Voyager: Exiting the Solar System

I’ve posted about the Voyager spacecraft before, but a recent NPR segment re-captured my interest. Indeed one of the most amazing achievements of mankind, the Voyager probes were launched in the 70s, and Voyager I is speeding toward the very edge of our solar system’s heliosphere. Beyond that, the spacecraft will enter interstellar space, a vast place that is no longer influenced by our own star, the sun.

Powered by a 45+ year nuclear ‘battery’, Voyager has survived decades in the quiet expanse of space, cruising past our closest planetary cousins, communicating with Earth all the way. Undoubtedly one of NASA’s greatest successes, it’s a project that inspires us.

Via NPR:
The Voyager 1 spacecraft is 11 billion miles from the sun. And every minute, it gets 636 miles closer to its destination: the frontier of interstellar space.

The craft is currently in what NASA calls, not undramatically, “the boundary between the solar wind from the Sun and the interstellar wind from death-explosions of other stars,” an area that astrophysicists also call, less dramatically, a stagnation layer.

When Voyager 1 crosses that threshold, it’ll become the first man-made object to do so. That feat, along with the recent discovery of Kepler-22b, a potentially inhabitable planet, means that it’s an exciting time to be an astrophysicist. Now, NASA and its two Voyager craft are heading into the great beyond.

Once they’ve reached interstellar space, the Voyager spacecraft will also have a chance to deliver their golden cargo — the data records that include 116 pictures, along with sounds from Earth. Those include songs from Louis Armstrong, Beethoven, and a Navajo tribe.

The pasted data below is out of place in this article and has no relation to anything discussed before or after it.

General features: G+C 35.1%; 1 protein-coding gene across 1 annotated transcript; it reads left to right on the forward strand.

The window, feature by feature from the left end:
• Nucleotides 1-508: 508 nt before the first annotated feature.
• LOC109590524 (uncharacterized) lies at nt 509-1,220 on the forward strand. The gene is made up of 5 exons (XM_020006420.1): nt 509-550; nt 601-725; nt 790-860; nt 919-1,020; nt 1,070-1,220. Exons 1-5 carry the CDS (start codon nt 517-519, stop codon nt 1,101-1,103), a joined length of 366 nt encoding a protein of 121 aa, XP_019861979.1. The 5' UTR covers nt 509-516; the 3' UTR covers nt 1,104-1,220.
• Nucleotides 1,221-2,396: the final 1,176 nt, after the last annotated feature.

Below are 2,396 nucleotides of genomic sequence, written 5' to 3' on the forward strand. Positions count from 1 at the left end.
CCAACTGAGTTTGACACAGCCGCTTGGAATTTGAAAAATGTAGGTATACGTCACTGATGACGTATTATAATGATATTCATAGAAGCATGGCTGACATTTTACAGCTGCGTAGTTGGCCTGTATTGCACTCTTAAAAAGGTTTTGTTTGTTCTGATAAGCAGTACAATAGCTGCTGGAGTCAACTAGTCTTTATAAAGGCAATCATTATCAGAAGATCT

And in Amoy, a language from eastern China, the records carry this message: “Friends of space, how are you all? Have you eaten yet? Come visit us if you have time.”

It may seem risky to send an open invitation to the universe that tells alien races to stop by for a bite. But it’s not as if Earth can send many invitations. That’s because of the unique way our solar system’s planets were aligned in 1977, when the Voyager craft were launched.

Each Voyager space probe carries a gold-plated audio-visual disc in the event that either spacecraft is ever found by intelligent life-forms from other planetary systems. The discs carry photos of the Earth and its lifeforms, a range of scientific information, spoken greetings from people (e.g. the Secretary-General of the United Nations and the President of the United States, and the children of the Planet Earth) and a medley, "Sounds of Earth", that includes the sounds of whales, a baby crying, waves breaking on a shore, and a collection of Earth music, including works by Mozart and Chuck Berry's "Johnny B. Goode".

“That was an opportunity that happens every 176 years,” Stone says, “to send a spacecraft past all four of the giant outer planets: Jupiter, Saturn, Uranus and Neptune.”

The Voyager spacecraft are expected to stay functional until at least 2020, and possibly until 2025.

Toward the end of the interview, Stone said that in the Voyager mission, every day seems to bring a new revelation about our solar system. In doing so, he voiced an opinion that wouldn’t be out of place on the space probes’ gold records.

“No matter what you think you know,” he said, “what there is to learn is even more interesting.”